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<![CDATA[Regulators of Long-Term Memory Revealed by Mushroom Body-Specific Gene Expression Profiling in Drosophila melanogaster]]> https://www.researchpad.co/article/5b695bee463d7e3bf564b30e

Memory formation is achieved by genetically tightly controlled molecular pathways that result in a change of synaptic strength and synapse organization. While for short-term memory traces, rapidly acting biochemical pathways are in place, the formation of long-lasting memories requires changes in the transcriptional program of a cell. Although many genes involved in learning and memory formation have been identified, little is known about the genetic mechanisms required for changing the transcriptional program during different phases of long-term memory (LTM) formation. With Drosophila melanogaster as a model system, we profiled transcriptomic changes in the mushroom body—a memory center in the fly brain—at distinct time intervals during appetitive olfactory LTM formation using the targeted DamID technique. We describe the gene expression profiles during these phases and tested 33 selected candidate genes for deficits in LTM formation using RNAi knockdown. We identified 10 genes that enhance or decrease memory when knocked-down in the mushroom body. For vajk-1 and hacd1—the two strongest hits—we gained further support for their crucial role in appetitive learning and forgetting. These findings show that profiling gene expression changes in specific cell-types harboring memory traces provides a powerful entry point to identify new genes involved in learning and memory. The presented transcriptomic data may further be used as resource to study genes acting at different memory phases.

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<![CDATA[Genomic Analyses of Sperm Fate Regulator Targets Reveal a Common Set of Oogenic mRNAs in Caenorhabditis elegans]]> https://www.researchpad.co/article/5af70087463d7e6f5c49e292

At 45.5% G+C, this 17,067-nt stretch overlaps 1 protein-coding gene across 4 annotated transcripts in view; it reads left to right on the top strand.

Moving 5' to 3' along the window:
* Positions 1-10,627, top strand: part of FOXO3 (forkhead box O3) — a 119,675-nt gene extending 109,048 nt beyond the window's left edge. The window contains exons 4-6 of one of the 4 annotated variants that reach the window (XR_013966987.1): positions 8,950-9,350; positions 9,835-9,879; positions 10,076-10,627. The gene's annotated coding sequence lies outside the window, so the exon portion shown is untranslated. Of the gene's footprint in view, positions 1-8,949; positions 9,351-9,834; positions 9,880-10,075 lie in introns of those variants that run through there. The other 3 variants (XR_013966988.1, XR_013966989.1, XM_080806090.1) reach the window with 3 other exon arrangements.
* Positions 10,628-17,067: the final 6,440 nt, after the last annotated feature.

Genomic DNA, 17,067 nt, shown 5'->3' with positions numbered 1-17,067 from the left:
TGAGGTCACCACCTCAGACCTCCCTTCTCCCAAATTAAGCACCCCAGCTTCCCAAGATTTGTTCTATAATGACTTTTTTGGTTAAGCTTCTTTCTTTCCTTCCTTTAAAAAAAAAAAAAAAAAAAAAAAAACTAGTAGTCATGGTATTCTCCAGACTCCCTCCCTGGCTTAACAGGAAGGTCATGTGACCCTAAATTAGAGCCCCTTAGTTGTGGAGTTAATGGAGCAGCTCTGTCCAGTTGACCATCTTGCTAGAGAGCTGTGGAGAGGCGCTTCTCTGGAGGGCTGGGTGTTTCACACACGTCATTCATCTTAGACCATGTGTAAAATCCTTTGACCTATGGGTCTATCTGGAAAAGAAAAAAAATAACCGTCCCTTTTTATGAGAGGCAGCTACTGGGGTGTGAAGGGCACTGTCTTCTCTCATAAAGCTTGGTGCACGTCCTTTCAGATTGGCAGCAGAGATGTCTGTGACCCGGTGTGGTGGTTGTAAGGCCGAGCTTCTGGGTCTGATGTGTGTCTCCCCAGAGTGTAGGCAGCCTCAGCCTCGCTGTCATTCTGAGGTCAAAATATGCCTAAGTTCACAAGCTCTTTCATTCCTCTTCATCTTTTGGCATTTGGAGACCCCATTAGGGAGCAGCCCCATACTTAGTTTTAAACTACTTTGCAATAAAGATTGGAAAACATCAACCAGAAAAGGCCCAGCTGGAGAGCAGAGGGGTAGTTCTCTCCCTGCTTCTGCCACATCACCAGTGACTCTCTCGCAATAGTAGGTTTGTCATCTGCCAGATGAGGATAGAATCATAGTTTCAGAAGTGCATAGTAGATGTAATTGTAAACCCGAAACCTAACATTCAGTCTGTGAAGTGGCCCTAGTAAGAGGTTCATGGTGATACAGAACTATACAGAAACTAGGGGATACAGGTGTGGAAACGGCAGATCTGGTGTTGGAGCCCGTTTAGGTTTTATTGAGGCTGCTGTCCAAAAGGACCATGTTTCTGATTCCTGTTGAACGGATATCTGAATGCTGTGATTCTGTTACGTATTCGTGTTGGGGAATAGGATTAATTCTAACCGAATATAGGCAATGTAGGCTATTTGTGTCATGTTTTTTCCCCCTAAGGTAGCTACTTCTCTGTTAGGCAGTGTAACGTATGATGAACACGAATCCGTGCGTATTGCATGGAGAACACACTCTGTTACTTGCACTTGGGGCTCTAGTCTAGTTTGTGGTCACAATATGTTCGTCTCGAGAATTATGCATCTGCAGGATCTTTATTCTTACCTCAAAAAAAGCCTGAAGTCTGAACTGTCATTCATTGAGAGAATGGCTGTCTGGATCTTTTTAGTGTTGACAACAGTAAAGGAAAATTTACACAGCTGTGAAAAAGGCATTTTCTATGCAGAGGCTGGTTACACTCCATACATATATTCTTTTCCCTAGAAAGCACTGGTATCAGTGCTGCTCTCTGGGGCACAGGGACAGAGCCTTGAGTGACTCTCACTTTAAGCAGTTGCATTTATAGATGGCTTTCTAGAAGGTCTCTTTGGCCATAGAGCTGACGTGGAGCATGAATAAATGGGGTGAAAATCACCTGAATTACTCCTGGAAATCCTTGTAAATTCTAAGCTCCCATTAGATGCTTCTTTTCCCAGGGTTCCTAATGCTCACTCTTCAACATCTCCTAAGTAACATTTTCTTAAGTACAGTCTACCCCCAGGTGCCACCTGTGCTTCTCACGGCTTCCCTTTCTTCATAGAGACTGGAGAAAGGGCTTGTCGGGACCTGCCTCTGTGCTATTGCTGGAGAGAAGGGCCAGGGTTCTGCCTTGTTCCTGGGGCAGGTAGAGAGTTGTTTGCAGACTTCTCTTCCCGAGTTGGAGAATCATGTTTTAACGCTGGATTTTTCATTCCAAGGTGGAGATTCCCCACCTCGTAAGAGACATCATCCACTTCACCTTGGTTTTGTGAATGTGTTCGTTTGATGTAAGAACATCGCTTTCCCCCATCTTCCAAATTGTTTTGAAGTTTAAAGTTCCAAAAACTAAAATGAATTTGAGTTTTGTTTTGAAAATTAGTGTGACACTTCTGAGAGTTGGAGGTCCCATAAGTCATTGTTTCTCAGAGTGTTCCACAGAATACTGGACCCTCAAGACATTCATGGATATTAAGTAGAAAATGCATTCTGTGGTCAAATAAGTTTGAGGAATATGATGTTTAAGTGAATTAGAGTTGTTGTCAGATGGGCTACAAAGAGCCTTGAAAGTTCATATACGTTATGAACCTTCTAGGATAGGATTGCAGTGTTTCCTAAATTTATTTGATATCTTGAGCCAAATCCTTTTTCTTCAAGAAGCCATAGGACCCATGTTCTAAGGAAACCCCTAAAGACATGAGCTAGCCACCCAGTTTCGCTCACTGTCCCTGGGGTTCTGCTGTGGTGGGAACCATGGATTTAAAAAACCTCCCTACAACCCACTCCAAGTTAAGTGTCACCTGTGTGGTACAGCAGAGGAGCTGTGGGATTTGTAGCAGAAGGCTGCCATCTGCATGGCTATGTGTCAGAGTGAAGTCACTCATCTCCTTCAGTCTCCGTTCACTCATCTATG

Germ cell specification as sperm or oocyte is an ancient cell fate decision, but its molecular regulation is poorly understood. In Caenorhabditis elegans, the FOG-1 and FOG-3 proteins behave genetically as terminal regulators of sperm fate specification. Both are homologous to well-established RNA regulators, suggesting that FOG-1 and FOG-3 specify the sperm fate post-transcriptionally. We predicted that FOG-1 and FOG-3, as terminal regulators of the sperm fate, might regulate a battery of gamete-specific differentiation genes. Here we test that prediction by exploring on a genomic scale the messenger RNAs (mRNAs) associated with FOG-1 and FOG-3. Immunoprecipitation of the proteins and their associated mRNAs from spermatogenic germlines identifies 81 FOG-1 and 722 FOG-3 putative targets. Importantly, almost all FOG-1 targets are also FOG-3 targets, and these common targets are strongly biased for oogenic mRNAs. The discovery of common target mRNAs suggested that FOG-1 and FOG-3 work together. Consistent with that idea, we find that FOG-1 and FOG-3 proteins co-immunoprecipitate from both intact nematodes and mammalian tissue culture cells and that they colocalize in germ cells. Taking our results together, we propose a model in which FOG-1 and FOG-3 work in a complex to repress oogenic transcripts and thereby promote the sperm fate.